Who Should Own Email Newsletters -- Business Or Editorial?

Harvard’s Shorenstein Center has asked a question that should concern both marketers and journalists: Is the email newsletter a business product or an editorial responsibility?

That’s easy to answer: Editorial, right? But Caroline Porter, who wrote this report, might disagree.

“They are both editorial and business products, and unlike an advertisement or a news story, their place within news organizations is an open question,” she writes, according to the Nieman Lab.

Porter surveyed eight organizations, covering both editorial and business products. She found that:

Half of the organizations say their newsletters are owned by audience, engagement or digital teams.

The remainder cite “editorial “or “newsroom labels, Porter writes.

Each email newsletter must go through at least one editorial review, and in some cases require a sign-off by upper editorial management.

In smaller organizations, many people pitch in to produce a newsletter. In large firms, there is usually one person devoted to it.



News outlets spend between four and 58 hours per week producing newsletters. For three of the organizations, it runs to about 40 hours per week. We’ll refrain from comment on that one. Instead, let’s get back to objectives.

An editorial newsletter — like the dailies published by The New York Times and Washington Post — clearly belongs to the journalistic team, and is subject to full ethical rigor. That’s true even in smaller newsrooms.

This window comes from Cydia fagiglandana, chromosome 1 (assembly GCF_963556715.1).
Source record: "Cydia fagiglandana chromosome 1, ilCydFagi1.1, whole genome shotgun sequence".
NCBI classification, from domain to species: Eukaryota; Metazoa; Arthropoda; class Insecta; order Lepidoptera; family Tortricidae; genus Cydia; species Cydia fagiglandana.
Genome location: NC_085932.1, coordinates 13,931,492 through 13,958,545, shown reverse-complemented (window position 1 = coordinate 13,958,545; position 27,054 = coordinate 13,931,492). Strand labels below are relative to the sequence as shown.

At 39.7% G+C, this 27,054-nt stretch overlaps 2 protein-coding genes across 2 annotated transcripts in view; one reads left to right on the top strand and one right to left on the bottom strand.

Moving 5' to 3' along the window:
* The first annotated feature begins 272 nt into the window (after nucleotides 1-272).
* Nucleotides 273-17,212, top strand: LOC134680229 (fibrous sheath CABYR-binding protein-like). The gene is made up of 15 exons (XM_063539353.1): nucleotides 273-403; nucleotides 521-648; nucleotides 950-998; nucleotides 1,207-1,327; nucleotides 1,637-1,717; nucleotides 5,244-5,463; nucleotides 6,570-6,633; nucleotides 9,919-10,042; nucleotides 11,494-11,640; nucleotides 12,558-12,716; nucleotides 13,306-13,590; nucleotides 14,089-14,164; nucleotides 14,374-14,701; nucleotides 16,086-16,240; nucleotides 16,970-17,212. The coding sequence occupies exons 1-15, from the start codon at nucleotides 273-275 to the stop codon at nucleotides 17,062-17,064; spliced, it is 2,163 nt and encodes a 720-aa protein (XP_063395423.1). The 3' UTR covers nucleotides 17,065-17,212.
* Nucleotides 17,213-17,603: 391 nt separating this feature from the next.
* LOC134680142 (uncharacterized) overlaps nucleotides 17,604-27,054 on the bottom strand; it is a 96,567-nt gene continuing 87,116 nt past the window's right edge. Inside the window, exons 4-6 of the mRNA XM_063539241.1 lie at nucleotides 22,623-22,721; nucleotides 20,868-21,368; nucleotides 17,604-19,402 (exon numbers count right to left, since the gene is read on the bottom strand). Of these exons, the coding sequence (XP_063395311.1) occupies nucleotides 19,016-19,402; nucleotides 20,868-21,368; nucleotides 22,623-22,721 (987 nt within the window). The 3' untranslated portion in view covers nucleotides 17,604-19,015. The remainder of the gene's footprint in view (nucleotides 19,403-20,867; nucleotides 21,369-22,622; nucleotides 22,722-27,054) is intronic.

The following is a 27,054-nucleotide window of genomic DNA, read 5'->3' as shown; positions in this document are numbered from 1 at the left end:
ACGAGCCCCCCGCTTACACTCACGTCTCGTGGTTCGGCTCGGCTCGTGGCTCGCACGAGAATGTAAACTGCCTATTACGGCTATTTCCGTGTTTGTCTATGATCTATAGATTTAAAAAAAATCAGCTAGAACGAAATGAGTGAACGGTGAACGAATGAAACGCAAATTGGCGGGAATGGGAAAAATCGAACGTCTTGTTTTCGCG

At some B2B publishing outfits, the publishers are a constant presence, continually asking editors to meet or cover an advertiser and causing a ruckus when there is a negative story — say, that a client is getting sued over a regulatory issue.

It’s a stressful environment for an editor with a journalistic orientation.

Then there are brand newsletters. Shouldn’t the business side run those? Up to a point. But even there, editorial judgment must prevail. Readers don’t want sales pitches, or announcements that you’re celebrating the six-month anniversary of your latest software upgrade. Nor do they want turgidly written articles about some year-old “paradigm,” using worn-out buzzwords.

Brand newsletters should provide valuable editorial content. This could consist of anything from recipes to articles on how to avoid common problems when installing software. But they should be engaging, and neutral in tone.

When possible, email newsletters should also entertain, utilizing video technology to liven up what are often dull subjects. 

Porter urges editors to keep newsletters to a certain sizes and employ interactive elements.

Granted, the review process may be a little more complex for these types of newsletters: At the least, there may be a brand VP looking it over, or in some cases the CEO.

If the newsletter does happen to mention a company product, the beleaguered editor may even end up waiting on legal, PR and various technical experts to weigh in.

But that goes with the territory, and good content editors can handle it. In most cases, there will be a smooth workflow, with review time built in, unless the CEO is holding the newsletter as he travels to Brussels for a meeting. Then you’ve got a problem.


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